His family, which was Jewish, had fled Germany in the late 1930s. When everyone else at Fort Belvoir — a U.S. Army base in Virginia — was sent overseas, Dean was handed a nickel and a phone number and then mysteriously dropped off in the middle of Alexandria, Va.
“There was a drug store. I went in, called the number and they said, ‘Dean, you stay outside and we’ll pick you up in a staff car.’ And they drove me up towards Mount Vernon and that’s how I ended up at Fort Hunt. It must have been end of November, early December 1944,” he says.
George Mandel, now an 84-year-old professor at George Washington University, also ended up at P.O. Box 1142 during the war. Mandel says when he was there, things looked quite different than they do today. There were prison barracks and buildings where American soldiers would interrogate Nazi and other enemy prisoners. About 4,000 high-ranking prisoners passed through the camp.
“My job was to interrogate scientifically trained and experienced Germans who had been sent to this country by the military,” says Mandel. He German and had a chemistry degree. But he admits that at age 20, he was naïve in the face of some of the Third Reich’s top scientists.
“One of them was a person who worked on enriching uranium, and I didn’t know why anybody would want to enrich uranium. I mean, what does this have to do with anything?” he says. “And so my job was to find out what he was doing and how it was being carried out, and then I reported this to the Pentagon.”
It was part of a U.S. effort to learn what the Germans were up to. The prisoners were asked about troop movements, scientific advances and anything else that could help the Allied cause.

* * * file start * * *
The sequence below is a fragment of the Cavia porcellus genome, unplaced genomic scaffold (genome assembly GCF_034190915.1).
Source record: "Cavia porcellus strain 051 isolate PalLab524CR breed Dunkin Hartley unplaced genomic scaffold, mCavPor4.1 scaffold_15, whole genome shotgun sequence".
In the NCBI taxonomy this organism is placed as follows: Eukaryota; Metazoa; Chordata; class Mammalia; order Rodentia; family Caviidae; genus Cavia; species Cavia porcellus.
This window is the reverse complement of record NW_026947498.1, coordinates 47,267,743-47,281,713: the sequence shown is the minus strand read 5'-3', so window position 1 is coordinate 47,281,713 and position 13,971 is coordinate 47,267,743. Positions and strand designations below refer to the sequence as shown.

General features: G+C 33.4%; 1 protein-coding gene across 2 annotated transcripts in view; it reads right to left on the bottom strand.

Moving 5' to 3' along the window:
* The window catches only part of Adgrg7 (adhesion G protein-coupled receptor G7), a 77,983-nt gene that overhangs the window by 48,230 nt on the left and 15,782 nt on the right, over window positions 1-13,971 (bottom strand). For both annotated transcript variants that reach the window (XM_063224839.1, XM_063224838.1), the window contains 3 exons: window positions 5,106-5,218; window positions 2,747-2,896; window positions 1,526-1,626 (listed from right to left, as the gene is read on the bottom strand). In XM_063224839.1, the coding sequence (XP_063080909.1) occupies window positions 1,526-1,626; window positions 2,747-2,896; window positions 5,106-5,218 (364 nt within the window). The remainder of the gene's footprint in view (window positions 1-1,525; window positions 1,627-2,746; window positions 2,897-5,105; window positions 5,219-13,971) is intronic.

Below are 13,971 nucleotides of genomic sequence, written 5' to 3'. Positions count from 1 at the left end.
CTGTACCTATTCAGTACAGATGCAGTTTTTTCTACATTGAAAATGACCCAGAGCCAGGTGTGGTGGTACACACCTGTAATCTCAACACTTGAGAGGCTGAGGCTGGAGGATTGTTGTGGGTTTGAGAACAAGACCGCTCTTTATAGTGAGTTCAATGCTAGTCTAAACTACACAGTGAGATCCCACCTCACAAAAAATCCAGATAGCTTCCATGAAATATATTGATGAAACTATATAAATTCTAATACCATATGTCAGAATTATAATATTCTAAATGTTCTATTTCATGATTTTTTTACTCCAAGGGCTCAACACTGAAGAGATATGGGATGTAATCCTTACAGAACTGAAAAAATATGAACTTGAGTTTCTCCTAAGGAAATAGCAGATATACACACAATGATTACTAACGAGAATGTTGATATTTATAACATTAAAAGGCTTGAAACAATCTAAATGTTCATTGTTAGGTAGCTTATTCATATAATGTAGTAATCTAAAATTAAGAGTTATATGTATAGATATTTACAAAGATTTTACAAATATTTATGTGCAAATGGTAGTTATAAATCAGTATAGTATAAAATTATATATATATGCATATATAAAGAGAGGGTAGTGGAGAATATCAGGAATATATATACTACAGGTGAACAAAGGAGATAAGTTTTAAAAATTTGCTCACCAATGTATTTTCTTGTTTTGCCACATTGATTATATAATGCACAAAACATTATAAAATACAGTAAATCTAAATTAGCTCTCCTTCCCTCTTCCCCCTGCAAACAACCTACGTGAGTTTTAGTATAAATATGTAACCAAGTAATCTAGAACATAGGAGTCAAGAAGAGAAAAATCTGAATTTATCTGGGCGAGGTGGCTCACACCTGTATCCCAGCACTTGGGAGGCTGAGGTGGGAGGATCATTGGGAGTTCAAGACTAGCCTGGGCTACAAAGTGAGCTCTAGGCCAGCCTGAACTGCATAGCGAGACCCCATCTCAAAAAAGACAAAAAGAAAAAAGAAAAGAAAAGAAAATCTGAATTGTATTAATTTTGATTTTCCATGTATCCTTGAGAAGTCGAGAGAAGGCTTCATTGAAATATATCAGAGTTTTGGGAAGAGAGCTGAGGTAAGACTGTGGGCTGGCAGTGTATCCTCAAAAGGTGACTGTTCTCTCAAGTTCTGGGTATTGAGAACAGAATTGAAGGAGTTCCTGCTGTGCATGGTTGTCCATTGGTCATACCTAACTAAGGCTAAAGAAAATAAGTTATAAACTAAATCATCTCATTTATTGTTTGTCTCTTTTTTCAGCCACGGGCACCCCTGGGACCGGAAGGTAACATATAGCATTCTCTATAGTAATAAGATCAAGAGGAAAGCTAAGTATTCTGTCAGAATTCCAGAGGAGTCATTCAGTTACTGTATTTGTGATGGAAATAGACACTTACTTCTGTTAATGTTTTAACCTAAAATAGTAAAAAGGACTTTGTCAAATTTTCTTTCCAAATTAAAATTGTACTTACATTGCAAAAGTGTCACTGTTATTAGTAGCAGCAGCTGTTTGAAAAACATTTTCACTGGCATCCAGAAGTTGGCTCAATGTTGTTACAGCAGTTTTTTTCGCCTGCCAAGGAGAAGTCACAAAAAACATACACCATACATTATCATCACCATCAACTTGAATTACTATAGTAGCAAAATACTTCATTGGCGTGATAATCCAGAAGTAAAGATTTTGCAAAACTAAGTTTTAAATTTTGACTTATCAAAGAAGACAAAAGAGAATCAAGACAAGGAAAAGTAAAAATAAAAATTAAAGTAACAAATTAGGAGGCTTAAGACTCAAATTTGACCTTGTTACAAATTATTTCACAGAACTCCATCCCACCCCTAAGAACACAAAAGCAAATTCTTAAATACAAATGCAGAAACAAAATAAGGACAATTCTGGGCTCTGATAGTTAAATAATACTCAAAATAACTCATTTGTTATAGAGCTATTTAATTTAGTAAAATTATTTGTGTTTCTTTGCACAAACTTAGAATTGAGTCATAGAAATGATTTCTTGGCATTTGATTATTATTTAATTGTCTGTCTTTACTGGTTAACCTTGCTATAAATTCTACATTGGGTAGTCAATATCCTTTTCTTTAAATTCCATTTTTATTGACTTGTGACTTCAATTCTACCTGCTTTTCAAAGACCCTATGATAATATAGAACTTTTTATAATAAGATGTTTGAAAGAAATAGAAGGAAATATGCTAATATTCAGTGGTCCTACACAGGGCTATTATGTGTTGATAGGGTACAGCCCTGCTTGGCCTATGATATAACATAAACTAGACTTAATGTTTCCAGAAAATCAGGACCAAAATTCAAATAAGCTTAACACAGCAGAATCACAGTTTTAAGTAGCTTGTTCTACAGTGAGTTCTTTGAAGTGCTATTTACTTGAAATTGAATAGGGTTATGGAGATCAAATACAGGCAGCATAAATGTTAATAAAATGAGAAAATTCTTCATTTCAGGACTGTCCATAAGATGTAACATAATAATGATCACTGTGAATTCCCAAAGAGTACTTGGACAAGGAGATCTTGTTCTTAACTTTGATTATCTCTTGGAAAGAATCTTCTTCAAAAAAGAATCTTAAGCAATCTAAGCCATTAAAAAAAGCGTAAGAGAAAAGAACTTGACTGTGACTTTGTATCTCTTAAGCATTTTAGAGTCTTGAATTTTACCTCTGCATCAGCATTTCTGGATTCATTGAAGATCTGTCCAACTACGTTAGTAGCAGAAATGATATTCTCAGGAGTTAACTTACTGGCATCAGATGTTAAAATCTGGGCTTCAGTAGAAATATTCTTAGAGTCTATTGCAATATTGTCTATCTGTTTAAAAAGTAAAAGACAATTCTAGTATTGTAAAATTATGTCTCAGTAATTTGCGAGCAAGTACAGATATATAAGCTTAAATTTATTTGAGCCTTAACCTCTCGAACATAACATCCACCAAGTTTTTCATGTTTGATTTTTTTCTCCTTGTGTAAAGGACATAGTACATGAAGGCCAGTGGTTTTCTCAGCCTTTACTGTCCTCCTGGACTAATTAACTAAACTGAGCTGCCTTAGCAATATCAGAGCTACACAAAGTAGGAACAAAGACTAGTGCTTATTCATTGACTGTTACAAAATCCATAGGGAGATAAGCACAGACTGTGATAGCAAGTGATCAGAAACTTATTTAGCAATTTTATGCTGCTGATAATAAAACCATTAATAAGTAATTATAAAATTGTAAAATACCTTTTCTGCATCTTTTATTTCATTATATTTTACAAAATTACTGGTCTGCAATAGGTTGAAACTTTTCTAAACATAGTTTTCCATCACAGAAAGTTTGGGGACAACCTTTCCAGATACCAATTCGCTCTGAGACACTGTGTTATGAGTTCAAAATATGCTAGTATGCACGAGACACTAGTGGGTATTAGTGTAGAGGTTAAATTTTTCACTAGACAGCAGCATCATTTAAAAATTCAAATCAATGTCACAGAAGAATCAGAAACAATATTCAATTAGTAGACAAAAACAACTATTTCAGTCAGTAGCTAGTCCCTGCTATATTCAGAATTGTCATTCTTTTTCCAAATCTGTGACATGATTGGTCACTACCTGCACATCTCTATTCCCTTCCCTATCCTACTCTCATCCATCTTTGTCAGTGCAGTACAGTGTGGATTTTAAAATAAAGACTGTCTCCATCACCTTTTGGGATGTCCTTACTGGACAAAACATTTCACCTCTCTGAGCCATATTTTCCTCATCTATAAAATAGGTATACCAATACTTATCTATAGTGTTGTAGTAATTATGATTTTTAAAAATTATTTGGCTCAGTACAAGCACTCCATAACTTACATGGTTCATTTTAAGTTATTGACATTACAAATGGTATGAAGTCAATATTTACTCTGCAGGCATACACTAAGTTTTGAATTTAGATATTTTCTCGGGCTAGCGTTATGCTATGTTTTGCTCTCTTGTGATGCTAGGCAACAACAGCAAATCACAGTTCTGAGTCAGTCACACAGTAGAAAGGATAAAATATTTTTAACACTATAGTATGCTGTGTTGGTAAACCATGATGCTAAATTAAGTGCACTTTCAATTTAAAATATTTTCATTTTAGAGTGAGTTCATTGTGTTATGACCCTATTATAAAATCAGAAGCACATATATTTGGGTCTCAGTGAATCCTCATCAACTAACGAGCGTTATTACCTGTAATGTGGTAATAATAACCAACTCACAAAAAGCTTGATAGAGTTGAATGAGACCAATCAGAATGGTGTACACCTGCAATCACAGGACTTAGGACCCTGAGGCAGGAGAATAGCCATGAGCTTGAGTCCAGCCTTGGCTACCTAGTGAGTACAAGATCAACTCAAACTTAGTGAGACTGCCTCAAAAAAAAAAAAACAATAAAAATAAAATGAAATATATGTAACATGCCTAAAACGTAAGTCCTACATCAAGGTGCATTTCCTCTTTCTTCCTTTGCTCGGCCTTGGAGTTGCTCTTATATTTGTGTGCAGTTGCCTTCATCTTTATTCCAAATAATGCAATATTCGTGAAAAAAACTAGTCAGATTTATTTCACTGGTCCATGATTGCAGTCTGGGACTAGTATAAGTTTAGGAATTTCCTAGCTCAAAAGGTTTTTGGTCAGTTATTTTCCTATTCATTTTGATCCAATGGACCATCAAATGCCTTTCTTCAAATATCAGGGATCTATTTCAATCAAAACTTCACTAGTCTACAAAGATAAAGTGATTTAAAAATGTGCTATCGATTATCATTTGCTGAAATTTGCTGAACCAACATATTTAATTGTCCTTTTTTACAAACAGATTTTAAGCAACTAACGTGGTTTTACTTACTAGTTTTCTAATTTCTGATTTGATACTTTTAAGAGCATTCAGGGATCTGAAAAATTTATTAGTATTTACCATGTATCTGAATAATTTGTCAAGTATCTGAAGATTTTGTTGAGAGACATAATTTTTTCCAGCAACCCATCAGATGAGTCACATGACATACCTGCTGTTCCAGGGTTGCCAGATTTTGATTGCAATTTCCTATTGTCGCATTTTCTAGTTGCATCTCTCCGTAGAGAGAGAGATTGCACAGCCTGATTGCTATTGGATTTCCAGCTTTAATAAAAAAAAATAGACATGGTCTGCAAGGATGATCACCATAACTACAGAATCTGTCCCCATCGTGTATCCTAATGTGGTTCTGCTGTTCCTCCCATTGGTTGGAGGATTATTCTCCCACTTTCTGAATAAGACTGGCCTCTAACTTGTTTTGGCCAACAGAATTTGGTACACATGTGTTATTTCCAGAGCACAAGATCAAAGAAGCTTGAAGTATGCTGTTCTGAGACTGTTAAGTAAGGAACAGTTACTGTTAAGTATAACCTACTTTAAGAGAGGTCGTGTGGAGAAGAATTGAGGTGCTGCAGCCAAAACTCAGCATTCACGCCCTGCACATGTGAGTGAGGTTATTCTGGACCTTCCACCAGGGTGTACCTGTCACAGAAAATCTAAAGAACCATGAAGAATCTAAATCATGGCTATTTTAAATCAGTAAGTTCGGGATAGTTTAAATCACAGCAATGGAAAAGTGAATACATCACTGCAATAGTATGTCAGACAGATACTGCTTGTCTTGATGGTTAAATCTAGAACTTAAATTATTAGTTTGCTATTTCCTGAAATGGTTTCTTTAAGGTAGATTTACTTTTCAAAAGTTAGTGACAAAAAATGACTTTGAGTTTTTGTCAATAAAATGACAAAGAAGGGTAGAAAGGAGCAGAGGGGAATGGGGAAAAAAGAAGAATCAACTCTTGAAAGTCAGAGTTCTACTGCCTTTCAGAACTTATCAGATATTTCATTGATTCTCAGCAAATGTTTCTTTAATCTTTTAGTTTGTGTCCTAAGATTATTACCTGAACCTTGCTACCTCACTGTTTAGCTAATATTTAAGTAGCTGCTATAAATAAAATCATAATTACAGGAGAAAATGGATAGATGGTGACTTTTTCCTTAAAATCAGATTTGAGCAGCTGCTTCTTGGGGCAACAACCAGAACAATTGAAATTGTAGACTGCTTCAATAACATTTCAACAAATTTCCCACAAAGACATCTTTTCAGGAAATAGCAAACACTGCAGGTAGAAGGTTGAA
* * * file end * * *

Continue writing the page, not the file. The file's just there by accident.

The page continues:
Gluing A Broken Vase
For years, Mandel, Dean and others kept quiet about P.O. Box 1142 because they had been sworn to secrecy. The operation has since been declassified, but many records were lost, which is why the veterans’ stories are so important to the park service.
For Chief Ranger Vincent Santucci, it’s like trying to glue together a broken vase — with some important pieces missing.
“Many of the archives were destroyed directly after the war. And so if we didn’t have the opportunity to speak with these men and capture their stories, much of it may have been lost forever,” Santucci says.
Another soldier who passed through Fort Hunt was Cameron LaClair. He was a junior intelligence officer on his way to England to brief soldiers and airmen before the D-Day invasion on how to evade capture by the Germans. He later went to work for the CIA.
LaClair says interrogators at Fort Hunt were helped a great deal by information gleaned from bugs placed in the prisoners’ rooms.
“There were a group of men sitting around a table in a room with great huge recorders, recording everything these people said to each other,” LaClair recalls. “And so it sort of threw the prisoners off. ‘How did you know this, how did you know that my daughter was 17 on March 28th?’ So it really put them at a disadvantage.”
Transcripts show that interrogations at Fort Hunt were usually straightforward, almost cordial affairs. Veterans say they often got their best information just by being friendly. Some prisoners were even wined and dined to soften them up.
Dean, who later became a top U.S. diplomat, says it was very effective.